I have a week left to travel south. I love India’s charms, but after weeks of pissing in public I look forward to travelling easier, ‘like a maharani princess’ I tell myself. I plan to get massaged, cleansed and bejewelled. To get my hair oiled, my eyebrows threaded and my nails buffed. To do yoga and things I’ve never heard of and have my innards taken out, hosed down and put back in again. To have ayurvedic treatments and return home with a decision and my little bells a-tingling.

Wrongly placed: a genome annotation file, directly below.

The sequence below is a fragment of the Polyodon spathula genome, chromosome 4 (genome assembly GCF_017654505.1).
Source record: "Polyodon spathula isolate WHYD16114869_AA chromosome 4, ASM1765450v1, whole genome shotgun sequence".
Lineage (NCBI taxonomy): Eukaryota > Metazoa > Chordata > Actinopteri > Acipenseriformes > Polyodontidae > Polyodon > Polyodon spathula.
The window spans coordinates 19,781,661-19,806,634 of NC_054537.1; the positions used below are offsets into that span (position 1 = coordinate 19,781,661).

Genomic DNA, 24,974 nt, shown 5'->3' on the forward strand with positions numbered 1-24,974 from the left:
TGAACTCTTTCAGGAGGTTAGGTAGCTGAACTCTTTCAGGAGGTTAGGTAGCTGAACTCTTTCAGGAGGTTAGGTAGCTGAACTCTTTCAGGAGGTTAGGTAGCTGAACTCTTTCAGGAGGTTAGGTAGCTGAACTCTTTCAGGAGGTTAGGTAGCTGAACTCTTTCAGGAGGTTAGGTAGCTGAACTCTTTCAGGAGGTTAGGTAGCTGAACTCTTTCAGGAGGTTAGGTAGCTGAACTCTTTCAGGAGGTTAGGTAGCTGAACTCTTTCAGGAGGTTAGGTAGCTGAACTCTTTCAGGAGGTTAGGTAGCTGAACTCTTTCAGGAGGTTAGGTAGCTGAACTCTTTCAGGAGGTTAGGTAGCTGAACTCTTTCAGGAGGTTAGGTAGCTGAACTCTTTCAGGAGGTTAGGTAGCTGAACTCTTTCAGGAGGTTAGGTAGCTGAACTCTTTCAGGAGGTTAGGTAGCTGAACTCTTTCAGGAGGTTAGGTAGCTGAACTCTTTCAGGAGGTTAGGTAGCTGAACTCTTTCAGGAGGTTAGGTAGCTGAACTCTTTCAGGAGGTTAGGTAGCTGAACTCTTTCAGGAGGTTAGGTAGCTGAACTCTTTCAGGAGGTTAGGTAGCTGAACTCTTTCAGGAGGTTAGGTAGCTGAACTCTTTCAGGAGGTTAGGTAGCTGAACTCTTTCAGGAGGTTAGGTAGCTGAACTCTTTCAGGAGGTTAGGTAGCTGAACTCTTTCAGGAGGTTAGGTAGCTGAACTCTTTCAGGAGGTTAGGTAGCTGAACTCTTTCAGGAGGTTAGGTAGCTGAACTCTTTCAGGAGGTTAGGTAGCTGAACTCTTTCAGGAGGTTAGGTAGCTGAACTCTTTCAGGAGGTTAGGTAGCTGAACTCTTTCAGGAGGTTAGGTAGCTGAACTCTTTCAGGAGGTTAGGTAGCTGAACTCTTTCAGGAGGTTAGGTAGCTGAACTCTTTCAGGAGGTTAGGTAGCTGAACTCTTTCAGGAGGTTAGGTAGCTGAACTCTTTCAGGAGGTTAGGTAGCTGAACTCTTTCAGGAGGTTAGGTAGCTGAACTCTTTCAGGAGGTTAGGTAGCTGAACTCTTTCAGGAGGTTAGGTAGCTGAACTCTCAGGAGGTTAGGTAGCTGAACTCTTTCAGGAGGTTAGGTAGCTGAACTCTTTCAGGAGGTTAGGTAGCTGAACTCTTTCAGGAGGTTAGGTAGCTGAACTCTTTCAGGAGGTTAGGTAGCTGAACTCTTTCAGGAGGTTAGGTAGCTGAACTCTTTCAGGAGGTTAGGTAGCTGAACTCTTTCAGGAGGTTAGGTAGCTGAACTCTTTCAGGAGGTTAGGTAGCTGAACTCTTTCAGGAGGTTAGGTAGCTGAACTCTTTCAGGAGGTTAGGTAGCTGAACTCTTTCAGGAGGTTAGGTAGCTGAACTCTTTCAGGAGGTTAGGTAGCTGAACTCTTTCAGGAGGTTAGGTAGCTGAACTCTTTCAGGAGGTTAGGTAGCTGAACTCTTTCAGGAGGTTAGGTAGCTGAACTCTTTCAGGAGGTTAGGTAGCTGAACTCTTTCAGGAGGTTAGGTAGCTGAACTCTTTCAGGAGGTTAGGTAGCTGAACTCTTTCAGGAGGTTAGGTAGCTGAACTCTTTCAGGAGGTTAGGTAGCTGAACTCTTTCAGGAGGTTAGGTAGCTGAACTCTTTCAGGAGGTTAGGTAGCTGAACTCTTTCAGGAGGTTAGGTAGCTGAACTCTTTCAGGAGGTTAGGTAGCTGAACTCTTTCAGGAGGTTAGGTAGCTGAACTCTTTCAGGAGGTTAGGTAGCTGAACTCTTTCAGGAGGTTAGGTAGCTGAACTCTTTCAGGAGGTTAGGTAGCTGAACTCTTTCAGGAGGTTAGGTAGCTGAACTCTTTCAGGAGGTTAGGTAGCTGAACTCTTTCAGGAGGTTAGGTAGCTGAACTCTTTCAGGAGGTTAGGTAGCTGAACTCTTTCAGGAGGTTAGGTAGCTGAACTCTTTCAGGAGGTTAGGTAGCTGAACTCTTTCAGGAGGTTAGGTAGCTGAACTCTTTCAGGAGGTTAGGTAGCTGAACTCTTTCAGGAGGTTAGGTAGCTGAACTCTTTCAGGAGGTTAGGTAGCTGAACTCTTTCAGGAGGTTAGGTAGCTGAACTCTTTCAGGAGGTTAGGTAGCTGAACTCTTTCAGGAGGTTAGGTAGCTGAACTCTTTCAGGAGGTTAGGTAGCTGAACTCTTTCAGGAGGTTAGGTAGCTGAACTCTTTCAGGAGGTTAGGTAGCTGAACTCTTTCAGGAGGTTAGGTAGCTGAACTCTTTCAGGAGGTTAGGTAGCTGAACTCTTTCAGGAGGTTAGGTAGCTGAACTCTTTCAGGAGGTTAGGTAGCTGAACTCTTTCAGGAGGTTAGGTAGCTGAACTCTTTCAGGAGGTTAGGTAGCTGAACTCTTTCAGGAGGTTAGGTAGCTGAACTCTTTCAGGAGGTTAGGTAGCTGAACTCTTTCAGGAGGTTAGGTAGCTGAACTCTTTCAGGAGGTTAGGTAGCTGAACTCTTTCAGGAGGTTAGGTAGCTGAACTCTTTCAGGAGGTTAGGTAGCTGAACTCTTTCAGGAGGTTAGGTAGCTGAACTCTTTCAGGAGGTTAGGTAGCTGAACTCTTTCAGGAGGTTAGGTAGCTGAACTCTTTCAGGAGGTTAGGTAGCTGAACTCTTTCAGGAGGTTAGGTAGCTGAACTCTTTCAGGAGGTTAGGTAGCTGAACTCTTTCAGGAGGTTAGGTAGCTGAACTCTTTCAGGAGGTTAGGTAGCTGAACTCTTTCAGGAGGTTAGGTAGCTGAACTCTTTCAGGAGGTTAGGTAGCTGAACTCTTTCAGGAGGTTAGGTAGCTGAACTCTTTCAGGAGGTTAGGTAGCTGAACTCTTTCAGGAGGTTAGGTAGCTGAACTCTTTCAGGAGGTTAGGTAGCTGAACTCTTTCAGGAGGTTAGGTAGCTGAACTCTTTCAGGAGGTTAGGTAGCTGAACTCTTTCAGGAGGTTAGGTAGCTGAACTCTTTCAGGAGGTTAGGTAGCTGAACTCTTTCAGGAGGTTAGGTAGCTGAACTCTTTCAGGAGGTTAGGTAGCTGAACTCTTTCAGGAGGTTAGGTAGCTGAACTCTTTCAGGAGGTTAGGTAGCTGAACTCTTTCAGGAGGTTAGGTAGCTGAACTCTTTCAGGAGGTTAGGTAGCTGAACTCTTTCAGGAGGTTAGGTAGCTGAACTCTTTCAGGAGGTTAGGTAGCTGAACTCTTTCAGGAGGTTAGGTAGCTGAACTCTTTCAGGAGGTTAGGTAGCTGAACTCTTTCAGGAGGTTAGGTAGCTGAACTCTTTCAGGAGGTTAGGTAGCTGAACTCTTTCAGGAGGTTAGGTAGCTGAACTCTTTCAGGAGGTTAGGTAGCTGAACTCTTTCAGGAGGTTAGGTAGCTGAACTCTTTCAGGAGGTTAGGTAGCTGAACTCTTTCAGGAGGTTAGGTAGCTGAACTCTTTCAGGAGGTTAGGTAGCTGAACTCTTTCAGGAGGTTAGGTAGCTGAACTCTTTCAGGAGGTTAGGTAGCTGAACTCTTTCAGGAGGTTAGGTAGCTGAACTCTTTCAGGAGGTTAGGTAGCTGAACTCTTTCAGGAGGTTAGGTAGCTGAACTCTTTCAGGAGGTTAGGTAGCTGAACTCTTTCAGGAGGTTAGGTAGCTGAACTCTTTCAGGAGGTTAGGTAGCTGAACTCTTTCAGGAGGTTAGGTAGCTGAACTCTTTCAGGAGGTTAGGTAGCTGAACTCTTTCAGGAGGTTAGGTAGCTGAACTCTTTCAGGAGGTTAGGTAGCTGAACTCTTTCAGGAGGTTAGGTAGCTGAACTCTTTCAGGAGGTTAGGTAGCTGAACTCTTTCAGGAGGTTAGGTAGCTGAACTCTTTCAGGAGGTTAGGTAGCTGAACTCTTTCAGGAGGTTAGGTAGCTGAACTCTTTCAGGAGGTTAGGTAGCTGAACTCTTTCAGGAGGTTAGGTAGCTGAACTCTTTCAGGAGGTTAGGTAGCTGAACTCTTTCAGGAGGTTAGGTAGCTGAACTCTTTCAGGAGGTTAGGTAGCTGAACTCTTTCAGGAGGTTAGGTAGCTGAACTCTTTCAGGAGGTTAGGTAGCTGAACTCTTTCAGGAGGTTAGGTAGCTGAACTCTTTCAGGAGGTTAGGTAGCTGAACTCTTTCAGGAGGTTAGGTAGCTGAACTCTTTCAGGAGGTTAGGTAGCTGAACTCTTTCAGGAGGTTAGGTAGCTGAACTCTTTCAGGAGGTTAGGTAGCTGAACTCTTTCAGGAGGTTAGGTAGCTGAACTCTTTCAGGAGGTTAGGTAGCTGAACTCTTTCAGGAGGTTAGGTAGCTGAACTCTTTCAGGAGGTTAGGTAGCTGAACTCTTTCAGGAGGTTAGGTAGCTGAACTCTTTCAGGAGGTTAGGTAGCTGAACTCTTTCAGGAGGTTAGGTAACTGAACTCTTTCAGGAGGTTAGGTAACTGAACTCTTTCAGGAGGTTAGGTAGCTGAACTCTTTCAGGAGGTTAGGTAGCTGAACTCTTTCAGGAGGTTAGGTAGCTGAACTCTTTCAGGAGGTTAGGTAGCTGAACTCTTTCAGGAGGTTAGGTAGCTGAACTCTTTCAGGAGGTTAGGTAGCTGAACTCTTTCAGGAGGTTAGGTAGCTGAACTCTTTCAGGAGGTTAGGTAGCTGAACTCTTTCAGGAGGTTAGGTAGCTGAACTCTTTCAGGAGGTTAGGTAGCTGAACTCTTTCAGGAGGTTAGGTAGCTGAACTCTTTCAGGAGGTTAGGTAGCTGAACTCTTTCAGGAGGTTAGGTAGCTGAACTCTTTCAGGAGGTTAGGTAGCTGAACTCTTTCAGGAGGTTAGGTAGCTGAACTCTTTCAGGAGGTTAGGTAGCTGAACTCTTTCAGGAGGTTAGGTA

It’s late, but I find a tiny Internet café that’s still open. The attendant and a mangy dog are both sleeping on a mat near the door, the dog lethargically raises its head to give me the once-over. A lone cubicle with a computer sits under a softly strobing fluorescent light. Each key on the QUERTY keyboard has a sticker with a Hindi character covering it. I regret never having mastered touch-typing. I peel back the stickers to type in my webmail address. An email from her is waiting in the inbox. Her mother has died suddenly, only the day before. She asks if I’ll come to the funeral to be with her, as her family. I search for the letters hiding under the Hindi characters to tell her I’m coming home.